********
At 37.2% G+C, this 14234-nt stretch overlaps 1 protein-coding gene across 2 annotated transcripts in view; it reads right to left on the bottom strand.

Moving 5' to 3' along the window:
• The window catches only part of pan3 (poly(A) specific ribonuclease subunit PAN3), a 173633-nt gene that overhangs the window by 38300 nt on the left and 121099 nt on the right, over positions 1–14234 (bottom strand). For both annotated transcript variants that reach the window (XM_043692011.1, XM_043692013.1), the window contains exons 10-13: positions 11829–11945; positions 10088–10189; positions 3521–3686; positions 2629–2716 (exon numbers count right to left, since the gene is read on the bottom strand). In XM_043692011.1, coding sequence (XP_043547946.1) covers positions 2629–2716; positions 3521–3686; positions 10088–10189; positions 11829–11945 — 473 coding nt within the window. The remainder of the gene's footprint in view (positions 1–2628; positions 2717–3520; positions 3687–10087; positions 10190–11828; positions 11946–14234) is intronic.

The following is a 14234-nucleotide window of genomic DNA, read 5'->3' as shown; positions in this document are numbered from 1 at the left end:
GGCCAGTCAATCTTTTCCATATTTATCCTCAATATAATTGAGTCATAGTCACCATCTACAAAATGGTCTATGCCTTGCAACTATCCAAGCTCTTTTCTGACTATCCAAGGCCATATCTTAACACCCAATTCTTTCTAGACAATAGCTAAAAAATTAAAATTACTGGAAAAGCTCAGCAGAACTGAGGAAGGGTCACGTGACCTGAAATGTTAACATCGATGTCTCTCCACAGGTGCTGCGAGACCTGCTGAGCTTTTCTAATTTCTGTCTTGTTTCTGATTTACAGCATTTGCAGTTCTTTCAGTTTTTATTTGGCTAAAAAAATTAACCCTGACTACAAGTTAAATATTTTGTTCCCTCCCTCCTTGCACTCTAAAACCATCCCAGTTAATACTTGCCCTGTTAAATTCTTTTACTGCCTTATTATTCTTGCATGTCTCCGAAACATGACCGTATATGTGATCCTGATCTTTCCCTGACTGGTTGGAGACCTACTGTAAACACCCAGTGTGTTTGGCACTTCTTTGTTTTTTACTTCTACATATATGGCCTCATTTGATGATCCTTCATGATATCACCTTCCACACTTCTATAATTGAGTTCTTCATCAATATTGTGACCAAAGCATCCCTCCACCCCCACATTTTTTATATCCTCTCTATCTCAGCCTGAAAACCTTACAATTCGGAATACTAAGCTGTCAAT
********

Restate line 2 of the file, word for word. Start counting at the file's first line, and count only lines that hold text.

Moving 5' to 3' along the window: